How long will you live?

Portrait of a romantic senior couple spending time together - copyspace iStock

(MoneyWatch) It can be an eye-opening experience to estimate your life expectancy. Depending on a multitude of factors, you could find that if you retire in your mid-sixties, you could easily be retired for 20 years. It's also entirely possible that you could be retired for 30 years or more.

Knowing how long you might live is an important consideration for your retirement planning, because it could take a boatload of money to be retired for this long. An even more important question: What will you do for all those years?

I've previously written about the average life expectancies determined by the Society of Actuaries (SOA) and how it's a mistake to plan to your average life expectancy, since there's a 50/50 chance you could live beyond that average life expectancy. The SOA sponsors a simple life expectancy calculator that shows not only your life expectancy, but also the odds that you'll live to various ages beyond your life expectancy.

It's enlightening to determine an estimated life expectancy that's customized to your lifestyle and family history. Let's take a look at three handy online calculators that can help you do just that.

Northwestern Mutual Life Insurance Company sponsors a simple online calculator that asks users just 13 questions about their family history and lifestyle. It shows how someone's life expectancy goes up or down according to their answer to each question. I tested it out, and it took me less than 5 minutes to complete. It told me I might expect to live to age 95.

There's another online life expectancy calculator you could use at www.livingto100.com, which is based on Dr. Thomas Perls' book, Living to 100. This calculator asks a number of questions about your lifestyle and family history but also adds in queries about nutrition, sleep habits, exercise habits, and, interestingly, your emotional state. It took me about 10 minutes to complete because I had to look up a few test results for my blood pressure and cholesterol counts. My results? It told me I might live to age 101! Looks like my healthy eating and exercise habits will pay off. I also received an email report that summarized the results and gave me suggestions for improving my life expectancy.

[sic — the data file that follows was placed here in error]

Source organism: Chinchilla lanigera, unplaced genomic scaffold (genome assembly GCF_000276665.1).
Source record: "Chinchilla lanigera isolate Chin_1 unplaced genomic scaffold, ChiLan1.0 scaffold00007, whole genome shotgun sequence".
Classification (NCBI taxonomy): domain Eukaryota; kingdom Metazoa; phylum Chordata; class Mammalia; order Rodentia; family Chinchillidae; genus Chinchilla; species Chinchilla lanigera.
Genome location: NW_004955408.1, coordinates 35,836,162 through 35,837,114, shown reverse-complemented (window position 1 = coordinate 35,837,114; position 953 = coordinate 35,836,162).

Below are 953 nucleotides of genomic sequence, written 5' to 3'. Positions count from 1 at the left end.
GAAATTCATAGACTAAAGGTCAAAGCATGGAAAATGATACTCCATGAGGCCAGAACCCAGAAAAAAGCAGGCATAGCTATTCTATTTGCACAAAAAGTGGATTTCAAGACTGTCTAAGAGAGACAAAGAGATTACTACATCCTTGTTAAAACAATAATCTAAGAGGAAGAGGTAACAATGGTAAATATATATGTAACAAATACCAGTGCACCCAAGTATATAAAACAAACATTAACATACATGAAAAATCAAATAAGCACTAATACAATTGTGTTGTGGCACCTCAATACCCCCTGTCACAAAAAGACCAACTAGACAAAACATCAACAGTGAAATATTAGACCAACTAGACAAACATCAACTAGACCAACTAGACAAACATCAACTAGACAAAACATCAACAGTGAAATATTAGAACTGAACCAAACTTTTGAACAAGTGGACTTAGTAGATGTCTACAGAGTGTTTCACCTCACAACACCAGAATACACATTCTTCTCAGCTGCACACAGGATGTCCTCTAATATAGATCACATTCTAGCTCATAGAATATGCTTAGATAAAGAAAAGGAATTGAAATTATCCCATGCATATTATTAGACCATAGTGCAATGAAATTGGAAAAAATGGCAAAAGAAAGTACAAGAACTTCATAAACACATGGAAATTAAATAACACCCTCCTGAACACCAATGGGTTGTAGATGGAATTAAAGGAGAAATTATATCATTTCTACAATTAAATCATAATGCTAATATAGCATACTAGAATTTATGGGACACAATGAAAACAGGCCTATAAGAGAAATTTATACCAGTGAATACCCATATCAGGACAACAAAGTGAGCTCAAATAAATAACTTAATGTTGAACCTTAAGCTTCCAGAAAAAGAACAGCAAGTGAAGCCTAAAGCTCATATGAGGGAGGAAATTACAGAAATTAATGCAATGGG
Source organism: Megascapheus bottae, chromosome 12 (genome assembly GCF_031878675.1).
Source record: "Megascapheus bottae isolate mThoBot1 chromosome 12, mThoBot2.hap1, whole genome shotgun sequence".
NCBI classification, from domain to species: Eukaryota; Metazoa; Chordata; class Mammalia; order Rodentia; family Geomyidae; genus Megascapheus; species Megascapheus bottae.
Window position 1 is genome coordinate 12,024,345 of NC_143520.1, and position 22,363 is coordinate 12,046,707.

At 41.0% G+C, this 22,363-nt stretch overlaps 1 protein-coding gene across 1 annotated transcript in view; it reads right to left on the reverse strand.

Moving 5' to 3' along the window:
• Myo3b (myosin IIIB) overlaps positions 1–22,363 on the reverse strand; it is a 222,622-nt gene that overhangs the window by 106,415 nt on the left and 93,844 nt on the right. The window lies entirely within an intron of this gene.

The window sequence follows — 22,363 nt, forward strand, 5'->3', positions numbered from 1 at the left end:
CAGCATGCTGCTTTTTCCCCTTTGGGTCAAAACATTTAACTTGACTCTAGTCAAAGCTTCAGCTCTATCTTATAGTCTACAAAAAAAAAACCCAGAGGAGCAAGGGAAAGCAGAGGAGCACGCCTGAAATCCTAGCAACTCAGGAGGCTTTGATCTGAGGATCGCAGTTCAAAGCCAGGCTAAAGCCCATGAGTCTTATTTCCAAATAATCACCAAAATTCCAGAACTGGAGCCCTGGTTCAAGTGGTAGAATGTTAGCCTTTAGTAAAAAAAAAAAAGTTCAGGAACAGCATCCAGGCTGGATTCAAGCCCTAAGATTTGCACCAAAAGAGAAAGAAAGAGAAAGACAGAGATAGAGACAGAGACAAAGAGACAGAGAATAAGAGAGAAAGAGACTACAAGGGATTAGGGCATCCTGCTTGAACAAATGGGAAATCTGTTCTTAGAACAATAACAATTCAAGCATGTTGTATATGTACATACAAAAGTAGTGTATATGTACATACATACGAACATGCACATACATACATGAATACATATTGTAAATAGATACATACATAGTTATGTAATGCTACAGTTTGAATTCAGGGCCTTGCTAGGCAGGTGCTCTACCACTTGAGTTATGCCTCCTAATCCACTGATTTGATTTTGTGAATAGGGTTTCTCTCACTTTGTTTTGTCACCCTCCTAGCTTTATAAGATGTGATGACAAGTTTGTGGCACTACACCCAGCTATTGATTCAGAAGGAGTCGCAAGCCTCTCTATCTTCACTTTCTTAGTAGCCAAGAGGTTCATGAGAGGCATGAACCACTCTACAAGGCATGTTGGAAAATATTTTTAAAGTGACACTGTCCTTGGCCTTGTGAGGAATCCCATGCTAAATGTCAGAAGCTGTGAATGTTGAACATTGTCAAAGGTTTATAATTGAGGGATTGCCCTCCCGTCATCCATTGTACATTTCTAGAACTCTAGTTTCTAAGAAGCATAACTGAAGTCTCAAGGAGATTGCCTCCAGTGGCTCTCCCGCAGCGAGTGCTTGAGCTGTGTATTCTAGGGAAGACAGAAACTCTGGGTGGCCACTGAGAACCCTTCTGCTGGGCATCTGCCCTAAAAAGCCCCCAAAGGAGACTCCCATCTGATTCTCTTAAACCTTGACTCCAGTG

You can find another online life expectancy calculator at www.bluezones.com. It's based on Dan Buettner's book, The Blue Zones. This website also asks questions about your lifestyle, nutrition, exercise habits, and emotional state, but no questions about your family history or your blood pressure or cholesterol counts. It also wants to know your income, a subject not covered by the other two calculators. The results at this site told me that I could expect to live to age 95.6 but that my healthy life expectancy -- years free of cancer, heart disease, and diabetes -- was just 81.6 years. It was sobering to think that I might have an extended period of reduced health for the last phase of my life, and it gave me a different outlook on living to age 101 from the one I got from the Living to 100 website. The BlueZones system also offered suggestions for improving my lifespan and my healthspan.

These differing results demonstrate that life expectancy calculations are just estimates based on a number of assumptions -- they aren't your destiny. There are many factors that can affect your life expectancy, and our scientific understanding of life expectancies is still evolving. No matter how many questions a system asks you, you'll never know for sure know how long you'll live.

Nevertheless, estimating your life expectancy is a good use of your time, since you'll get a better idea of how long you could live and how your lifespan might vary than if you just guessed. And if you adopt the suggestions for improvement, you have a very good chance of making a positive difference in your life.

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Because you won't ever know how long you'll live, it's a good strategy to develop sources of retirement income that cover your basic living expenses and are paid no matter how long you'll live. This includes Social Security, a pension from work, and an immediate annuity.

The fact that two of the calculators asked questions about your emotional state of being emphasized the importance of positive personal relationships, belonging to a community, your stress and anger levels, and your satisfaction with work, whether paid or unpaid. These issues are just as important as your financial planning, so don't overlook them. Instead, think about how you'll make good use of the time you have left, and focus on your emotional health as much as your physical and financial health.

Image courtesy of iStockphoto contributor simonkr

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    Steve Vernon helped large employers design and manage their retirement programs for more than 35 years as a consulting actuary. Now he's a research scholar for the Stanford Center on Longevity, where he helps collect, direct and disseminate research that will improve the financial security of seniors. He's also president of Rest-of-Life Communications, delivers retirement planning workshops and authored Money for Life: Turn Your IRA and 401(k) Into a Lifetime Retirement Paycheck and Recession-Proof Your Retirement Years.

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